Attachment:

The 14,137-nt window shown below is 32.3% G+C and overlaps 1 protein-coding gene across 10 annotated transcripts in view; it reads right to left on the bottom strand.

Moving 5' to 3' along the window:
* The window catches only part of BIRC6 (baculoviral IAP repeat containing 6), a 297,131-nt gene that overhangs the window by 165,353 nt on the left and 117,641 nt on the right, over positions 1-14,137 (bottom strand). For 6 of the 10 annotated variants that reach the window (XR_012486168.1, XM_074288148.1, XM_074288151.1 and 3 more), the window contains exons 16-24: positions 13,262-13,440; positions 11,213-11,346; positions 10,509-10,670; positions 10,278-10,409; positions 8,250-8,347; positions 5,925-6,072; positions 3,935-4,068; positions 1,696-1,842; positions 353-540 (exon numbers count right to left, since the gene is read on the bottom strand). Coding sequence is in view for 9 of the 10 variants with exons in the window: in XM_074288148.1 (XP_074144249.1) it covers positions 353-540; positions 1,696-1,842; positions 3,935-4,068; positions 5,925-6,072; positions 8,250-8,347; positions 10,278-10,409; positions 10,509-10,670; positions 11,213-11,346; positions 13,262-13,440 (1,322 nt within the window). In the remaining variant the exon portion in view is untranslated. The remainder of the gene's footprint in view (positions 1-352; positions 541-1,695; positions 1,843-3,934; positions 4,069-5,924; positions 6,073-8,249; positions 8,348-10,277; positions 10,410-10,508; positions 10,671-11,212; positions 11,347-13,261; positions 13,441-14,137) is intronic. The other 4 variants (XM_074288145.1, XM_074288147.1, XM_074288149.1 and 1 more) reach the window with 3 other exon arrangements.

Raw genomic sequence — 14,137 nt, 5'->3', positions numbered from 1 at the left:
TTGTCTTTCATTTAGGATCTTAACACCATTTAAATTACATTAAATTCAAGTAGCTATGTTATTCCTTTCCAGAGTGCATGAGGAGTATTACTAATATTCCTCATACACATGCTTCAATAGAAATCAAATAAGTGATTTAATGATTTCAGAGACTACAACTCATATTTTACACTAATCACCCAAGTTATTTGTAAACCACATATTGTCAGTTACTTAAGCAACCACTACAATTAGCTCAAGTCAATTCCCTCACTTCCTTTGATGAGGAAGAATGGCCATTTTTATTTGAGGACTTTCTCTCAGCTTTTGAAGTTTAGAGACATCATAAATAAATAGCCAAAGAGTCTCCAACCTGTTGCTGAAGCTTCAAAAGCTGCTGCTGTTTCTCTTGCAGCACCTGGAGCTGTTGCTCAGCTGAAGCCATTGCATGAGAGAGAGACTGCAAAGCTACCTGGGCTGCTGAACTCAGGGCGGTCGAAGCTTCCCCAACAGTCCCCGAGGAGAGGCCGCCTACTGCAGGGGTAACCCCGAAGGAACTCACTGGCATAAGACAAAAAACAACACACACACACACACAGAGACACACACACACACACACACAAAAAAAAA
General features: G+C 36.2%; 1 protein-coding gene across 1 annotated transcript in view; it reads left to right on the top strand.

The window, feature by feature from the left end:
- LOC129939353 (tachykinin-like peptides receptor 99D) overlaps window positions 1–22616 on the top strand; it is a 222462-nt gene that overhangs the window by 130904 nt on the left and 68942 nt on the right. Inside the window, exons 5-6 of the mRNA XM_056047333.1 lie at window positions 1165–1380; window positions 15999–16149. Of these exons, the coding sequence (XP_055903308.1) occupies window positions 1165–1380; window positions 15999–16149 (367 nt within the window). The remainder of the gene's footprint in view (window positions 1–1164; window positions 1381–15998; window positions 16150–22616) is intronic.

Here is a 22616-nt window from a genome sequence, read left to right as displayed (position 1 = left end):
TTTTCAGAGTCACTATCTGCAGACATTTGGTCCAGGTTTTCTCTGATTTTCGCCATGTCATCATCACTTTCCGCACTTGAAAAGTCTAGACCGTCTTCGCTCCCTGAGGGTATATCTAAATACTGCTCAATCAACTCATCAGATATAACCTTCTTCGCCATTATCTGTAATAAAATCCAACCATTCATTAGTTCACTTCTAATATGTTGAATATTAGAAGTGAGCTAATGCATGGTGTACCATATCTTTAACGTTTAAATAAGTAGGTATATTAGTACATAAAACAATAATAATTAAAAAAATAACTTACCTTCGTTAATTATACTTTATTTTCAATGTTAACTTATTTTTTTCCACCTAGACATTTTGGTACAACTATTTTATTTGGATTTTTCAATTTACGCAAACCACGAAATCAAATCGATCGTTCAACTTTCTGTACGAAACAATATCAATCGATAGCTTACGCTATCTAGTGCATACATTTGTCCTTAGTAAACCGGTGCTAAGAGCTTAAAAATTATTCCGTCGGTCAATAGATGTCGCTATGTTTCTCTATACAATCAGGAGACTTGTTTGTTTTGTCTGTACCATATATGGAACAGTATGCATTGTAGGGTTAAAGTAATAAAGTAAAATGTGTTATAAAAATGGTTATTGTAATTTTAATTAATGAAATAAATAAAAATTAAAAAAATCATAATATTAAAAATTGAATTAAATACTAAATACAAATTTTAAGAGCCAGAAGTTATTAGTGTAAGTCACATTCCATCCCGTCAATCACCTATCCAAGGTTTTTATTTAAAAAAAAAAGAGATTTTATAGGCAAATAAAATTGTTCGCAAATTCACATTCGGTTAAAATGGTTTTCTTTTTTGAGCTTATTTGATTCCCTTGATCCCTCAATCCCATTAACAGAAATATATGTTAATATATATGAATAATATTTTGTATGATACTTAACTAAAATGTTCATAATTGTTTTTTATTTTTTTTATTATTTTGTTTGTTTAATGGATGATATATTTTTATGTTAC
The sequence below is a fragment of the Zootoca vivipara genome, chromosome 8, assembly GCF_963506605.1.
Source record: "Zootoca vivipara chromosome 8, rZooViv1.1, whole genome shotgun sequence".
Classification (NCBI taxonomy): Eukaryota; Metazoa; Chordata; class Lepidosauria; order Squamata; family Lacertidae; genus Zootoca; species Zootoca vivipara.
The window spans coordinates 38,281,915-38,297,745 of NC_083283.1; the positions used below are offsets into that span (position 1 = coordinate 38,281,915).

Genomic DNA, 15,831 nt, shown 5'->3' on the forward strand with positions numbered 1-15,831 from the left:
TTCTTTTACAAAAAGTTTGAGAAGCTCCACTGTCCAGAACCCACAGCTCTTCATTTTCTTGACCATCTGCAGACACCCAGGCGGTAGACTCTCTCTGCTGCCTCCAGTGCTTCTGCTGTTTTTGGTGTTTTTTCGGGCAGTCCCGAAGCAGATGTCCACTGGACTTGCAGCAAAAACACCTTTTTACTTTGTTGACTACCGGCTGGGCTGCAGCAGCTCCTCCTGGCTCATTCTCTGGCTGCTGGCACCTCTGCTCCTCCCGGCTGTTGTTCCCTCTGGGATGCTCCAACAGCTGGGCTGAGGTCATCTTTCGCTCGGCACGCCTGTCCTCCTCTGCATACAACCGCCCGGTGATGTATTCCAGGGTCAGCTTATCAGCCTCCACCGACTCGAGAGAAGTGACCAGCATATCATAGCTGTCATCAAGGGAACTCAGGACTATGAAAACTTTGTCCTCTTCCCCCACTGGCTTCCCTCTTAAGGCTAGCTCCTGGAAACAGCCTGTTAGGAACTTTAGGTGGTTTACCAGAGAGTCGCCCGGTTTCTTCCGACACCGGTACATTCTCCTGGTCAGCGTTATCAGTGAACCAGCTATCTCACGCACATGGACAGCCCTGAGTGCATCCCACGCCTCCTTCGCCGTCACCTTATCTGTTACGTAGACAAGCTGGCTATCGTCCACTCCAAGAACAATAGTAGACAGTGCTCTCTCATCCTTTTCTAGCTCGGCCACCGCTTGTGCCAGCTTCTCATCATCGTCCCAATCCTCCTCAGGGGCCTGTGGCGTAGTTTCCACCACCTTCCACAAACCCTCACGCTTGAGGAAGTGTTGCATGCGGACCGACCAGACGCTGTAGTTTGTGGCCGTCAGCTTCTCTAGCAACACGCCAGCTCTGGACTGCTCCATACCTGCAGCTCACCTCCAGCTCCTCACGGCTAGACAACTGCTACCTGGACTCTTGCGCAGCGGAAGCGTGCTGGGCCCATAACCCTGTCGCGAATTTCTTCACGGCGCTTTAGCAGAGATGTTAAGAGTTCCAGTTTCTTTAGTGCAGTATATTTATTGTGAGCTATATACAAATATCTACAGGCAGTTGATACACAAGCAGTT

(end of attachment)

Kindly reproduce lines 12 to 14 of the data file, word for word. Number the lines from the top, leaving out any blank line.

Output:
Source record: "Zootoca vivipara chromosome 8, rZooViv1.1, whole genome shotgun sequence".
Classification (NCBI taxonomy): Eukaryota; Metazoa; Chordata; class Lepidosauria; order Squamata; family Lacertidae; genus Zootoca; species Zootoca vivipara.
The window spans coordinates 38,281,915-38,297,745 of NC_083283.1; the positions used below are offsets into that span (position 1 = coordinate 38,281,915).